The draft, backed by Britain, France and the United States, calls for the "full cooperation of Lebanese authorities" with an investigation commission to be set up by UN Secretary-General Kofi Annan.
It calls al-Hariri's killing a "terrorist act" and authorises the commission to collect any additional evidence and information in Lebanon.
A UN fact-finding report last week accused neighbouring Syria of creating an unstable environment that led to the 14 February killing of al-Hariri.
Among other charges, the report said Syrian President Bashar al-Asad had threatened physical harm against al-Hariri over his opposition to Damascus, and it called for an international investigation.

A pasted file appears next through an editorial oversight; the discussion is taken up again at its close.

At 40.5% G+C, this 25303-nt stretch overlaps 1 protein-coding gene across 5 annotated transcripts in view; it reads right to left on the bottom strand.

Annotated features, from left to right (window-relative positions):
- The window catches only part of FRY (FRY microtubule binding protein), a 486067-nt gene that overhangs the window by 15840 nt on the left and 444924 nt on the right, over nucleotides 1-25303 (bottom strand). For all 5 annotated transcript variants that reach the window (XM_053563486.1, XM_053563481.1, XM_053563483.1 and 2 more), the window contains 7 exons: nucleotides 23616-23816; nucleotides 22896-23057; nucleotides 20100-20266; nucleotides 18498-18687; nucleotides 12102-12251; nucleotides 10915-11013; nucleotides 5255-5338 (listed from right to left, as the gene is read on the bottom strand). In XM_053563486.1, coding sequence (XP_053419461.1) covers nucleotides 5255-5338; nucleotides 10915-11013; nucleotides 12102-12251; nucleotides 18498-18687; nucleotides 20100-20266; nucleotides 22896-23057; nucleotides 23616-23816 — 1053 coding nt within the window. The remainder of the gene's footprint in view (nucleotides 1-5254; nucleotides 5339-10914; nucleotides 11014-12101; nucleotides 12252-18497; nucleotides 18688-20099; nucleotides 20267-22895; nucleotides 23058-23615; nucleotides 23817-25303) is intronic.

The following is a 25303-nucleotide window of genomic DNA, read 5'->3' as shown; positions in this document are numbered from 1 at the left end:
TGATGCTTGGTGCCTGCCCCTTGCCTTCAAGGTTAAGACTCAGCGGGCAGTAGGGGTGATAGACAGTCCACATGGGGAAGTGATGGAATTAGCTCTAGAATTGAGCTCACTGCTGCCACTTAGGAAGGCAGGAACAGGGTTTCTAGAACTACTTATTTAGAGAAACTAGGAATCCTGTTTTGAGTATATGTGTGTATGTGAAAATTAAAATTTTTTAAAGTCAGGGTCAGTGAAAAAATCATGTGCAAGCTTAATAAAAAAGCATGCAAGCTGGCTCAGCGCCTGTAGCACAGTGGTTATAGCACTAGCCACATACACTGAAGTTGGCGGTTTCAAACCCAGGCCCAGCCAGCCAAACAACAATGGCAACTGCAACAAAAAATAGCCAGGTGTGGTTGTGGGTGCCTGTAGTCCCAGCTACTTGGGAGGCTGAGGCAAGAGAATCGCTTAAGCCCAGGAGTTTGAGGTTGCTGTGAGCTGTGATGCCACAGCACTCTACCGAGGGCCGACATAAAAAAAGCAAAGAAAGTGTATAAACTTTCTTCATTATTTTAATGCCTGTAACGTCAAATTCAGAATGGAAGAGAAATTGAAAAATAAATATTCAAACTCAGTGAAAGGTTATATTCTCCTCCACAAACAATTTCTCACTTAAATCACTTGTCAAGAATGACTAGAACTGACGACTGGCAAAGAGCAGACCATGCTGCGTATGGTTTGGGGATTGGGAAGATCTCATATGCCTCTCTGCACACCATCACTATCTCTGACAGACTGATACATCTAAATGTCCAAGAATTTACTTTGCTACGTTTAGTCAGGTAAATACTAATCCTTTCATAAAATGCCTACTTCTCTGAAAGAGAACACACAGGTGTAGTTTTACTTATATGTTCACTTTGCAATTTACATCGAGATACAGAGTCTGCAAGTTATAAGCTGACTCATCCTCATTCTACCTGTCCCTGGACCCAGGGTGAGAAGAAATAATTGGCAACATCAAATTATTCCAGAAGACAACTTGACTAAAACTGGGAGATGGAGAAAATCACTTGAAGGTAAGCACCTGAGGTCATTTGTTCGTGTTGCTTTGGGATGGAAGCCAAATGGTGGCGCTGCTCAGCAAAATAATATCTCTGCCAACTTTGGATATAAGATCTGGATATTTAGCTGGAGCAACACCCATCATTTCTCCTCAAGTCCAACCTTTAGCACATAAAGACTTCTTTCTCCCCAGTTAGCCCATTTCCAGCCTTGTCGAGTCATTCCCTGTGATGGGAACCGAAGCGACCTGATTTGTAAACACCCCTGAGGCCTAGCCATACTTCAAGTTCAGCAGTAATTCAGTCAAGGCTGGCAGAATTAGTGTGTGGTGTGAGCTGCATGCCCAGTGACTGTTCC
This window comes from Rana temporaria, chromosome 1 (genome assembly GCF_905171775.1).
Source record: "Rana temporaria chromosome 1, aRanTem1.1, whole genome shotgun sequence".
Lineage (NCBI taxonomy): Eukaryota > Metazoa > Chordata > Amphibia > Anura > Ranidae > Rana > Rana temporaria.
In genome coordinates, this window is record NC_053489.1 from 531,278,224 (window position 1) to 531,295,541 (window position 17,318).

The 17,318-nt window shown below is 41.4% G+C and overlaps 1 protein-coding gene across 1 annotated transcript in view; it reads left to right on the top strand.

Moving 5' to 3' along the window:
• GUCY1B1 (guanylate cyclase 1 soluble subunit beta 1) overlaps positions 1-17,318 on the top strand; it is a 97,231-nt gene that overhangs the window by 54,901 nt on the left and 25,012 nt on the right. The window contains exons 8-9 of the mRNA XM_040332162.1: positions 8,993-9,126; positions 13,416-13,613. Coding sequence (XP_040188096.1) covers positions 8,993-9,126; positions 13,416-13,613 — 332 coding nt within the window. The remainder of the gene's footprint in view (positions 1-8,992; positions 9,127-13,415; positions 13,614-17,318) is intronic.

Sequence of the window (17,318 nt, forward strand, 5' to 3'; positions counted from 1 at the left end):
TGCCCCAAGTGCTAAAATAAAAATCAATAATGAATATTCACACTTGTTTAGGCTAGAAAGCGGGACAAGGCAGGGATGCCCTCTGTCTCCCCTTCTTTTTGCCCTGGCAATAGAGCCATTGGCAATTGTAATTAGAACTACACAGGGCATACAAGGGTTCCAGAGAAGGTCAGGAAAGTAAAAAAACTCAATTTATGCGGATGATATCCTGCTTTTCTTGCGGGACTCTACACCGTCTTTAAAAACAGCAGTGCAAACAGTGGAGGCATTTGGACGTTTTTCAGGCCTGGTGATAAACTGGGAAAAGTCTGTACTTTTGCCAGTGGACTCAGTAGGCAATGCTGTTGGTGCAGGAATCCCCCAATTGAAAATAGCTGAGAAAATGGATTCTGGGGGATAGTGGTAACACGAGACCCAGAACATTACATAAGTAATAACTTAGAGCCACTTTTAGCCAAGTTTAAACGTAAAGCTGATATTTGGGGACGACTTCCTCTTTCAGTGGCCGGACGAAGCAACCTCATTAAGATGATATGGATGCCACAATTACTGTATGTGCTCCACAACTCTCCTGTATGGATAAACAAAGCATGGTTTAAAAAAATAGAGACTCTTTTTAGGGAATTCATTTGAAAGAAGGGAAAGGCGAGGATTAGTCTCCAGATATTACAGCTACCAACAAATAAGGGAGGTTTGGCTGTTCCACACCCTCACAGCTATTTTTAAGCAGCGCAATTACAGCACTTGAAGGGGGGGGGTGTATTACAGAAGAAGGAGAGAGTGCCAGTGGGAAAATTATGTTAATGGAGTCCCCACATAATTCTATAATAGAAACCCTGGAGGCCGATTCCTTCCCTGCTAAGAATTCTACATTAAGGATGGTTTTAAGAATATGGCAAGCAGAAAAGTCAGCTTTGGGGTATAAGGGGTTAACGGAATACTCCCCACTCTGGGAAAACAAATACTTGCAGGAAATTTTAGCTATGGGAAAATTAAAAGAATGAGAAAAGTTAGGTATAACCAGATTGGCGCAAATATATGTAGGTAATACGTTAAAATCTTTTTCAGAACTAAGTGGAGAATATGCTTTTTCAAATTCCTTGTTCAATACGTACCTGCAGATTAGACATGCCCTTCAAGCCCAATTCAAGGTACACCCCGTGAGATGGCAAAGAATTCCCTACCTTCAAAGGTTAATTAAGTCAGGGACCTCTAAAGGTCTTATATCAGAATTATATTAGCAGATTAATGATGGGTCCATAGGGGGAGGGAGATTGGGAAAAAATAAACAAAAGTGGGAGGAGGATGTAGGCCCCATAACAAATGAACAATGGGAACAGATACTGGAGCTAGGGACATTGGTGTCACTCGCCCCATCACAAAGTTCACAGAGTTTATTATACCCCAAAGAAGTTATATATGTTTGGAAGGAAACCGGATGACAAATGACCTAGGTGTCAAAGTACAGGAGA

It also said the Lebanese investigation into the blast that killed al-Hariri had been flawed. Damascus says it had nothing to do with al-Hariri’s killing and accuses its political opponents of opportunism.
Striking a balance
Speaking to Aljazeera from Cairo, Salah Amir, a professor of international law at Cairo University, said that the draft resolution should strike a balance between international expectations and Lebanon's sovereignty.
Amir said that an international investigation does not necessarily mean an international trial: When the crime is solved, suspects will be tried before Lebanese courts and not necessarily before an international court.
"The proposed committee will get its authority from the power of the resolution of the UN Security Council," he added.